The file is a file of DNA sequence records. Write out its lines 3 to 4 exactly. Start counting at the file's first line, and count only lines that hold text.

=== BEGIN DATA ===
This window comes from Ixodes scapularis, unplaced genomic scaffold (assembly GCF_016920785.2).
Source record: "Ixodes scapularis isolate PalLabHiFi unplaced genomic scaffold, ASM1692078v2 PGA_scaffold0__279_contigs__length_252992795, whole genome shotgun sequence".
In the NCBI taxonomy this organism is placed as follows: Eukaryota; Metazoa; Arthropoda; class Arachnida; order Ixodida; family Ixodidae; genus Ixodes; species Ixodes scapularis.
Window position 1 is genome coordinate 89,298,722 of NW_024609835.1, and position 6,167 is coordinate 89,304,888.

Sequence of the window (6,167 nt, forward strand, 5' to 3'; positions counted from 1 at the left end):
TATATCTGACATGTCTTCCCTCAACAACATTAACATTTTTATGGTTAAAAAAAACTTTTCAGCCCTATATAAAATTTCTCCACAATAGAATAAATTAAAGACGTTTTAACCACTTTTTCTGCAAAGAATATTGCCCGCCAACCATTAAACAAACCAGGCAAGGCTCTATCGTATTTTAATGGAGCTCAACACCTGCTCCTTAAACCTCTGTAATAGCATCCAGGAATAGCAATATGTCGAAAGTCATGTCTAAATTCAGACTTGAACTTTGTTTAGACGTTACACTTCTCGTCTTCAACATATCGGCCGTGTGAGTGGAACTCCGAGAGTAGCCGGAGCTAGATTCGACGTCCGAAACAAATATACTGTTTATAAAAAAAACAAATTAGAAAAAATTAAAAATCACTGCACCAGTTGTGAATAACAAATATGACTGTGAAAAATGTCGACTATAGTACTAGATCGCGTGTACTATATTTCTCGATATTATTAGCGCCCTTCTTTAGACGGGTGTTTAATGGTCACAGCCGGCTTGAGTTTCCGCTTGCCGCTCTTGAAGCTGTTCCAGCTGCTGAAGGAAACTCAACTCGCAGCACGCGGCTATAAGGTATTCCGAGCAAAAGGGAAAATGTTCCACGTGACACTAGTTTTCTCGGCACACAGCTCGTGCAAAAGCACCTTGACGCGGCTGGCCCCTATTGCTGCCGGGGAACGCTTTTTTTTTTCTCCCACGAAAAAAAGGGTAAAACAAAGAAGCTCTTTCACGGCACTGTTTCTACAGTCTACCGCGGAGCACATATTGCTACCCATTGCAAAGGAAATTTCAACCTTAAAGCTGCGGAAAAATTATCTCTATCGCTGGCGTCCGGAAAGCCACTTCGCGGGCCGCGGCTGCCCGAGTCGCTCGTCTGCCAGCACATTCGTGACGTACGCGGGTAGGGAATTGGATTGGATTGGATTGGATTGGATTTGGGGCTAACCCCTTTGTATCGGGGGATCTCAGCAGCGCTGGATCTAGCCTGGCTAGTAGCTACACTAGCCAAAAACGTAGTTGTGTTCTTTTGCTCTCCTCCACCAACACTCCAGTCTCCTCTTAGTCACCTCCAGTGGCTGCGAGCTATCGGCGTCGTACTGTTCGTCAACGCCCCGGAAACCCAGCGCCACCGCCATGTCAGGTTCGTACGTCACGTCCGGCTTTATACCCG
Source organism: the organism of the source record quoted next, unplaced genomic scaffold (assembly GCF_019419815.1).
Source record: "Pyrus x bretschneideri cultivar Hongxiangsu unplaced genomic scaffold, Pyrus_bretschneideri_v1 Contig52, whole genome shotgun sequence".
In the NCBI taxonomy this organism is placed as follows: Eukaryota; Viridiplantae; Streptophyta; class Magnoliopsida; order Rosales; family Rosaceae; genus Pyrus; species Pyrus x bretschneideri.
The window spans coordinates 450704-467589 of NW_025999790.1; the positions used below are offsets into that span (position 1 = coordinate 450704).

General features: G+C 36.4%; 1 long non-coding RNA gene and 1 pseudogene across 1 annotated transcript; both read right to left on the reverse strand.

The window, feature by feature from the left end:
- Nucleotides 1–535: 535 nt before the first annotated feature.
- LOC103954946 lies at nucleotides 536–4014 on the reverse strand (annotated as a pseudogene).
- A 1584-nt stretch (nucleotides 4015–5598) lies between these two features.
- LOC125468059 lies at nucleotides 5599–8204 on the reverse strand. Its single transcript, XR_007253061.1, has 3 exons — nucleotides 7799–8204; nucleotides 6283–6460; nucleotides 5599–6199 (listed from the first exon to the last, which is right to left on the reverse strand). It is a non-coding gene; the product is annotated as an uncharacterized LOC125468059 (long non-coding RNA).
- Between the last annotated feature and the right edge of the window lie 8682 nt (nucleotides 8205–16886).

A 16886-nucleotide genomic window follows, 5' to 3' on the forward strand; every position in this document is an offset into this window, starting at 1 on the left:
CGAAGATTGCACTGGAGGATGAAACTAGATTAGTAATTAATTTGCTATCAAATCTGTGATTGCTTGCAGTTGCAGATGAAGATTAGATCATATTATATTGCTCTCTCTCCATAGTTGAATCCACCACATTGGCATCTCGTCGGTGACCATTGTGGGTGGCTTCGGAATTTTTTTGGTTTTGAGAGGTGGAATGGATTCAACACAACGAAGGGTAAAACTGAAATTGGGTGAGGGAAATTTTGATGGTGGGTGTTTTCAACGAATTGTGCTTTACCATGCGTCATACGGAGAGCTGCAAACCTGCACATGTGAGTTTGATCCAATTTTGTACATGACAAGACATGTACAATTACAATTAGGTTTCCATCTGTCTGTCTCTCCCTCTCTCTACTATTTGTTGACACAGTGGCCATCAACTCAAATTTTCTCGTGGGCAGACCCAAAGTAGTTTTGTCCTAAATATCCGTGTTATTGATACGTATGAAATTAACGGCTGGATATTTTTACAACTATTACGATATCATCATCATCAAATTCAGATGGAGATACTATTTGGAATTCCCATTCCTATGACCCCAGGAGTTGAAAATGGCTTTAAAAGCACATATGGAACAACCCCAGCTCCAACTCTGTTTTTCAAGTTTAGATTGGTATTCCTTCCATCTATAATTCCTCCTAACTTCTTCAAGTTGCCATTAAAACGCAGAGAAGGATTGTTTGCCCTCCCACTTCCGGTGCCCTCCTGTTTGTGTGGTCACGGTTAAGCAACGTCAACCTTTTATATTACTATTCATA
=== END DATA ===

In the NCBI taxonomy this organism is placed as follows: Eukaryota; Metazoa; Arthropoda; class Arachnida; order Ixodida; family Ixodidae; genus Ixodes; species Ixodes scapularis.
Window position 1 is genome coordinate 89,298,722 of NW_024609835.1, and position 6,167 is coordinate 89,304,888.